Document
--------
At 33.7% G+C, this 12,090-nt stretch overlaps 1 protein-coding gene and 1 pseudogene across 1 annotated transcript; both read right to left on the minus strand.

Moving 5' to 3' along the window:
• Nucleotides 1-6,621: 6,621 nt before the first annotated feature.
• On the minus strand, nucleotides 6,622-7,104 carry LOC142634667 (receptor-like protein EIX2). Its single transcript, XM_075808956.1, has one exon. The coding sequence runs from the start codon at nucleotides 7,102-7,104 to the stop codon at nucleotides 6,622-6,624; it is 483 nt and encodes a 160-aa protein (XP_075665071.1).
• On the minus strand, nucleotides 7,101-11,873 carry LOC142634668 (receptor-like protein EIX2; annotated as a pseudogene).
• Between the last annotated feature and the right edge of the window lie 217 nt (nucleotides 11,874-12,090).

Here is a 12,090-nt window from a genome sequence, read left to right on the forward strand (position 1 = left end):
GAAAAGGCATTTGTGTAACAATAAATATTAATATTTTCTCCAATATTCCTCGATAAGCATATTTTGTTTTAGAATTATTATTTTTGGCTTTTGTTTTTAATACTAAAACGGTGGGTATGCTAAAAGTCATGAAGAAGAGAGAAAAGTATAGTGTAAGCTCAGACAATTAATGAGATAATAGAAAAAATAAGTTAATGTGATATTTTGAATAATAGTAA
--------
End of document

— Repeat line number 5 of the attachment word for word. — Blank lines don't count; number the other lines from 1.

• On the minus strand, nucleotides 7,101-11,873 carry LOC142634668 (receptor-like protein EIX2; annotated as a pseudogene).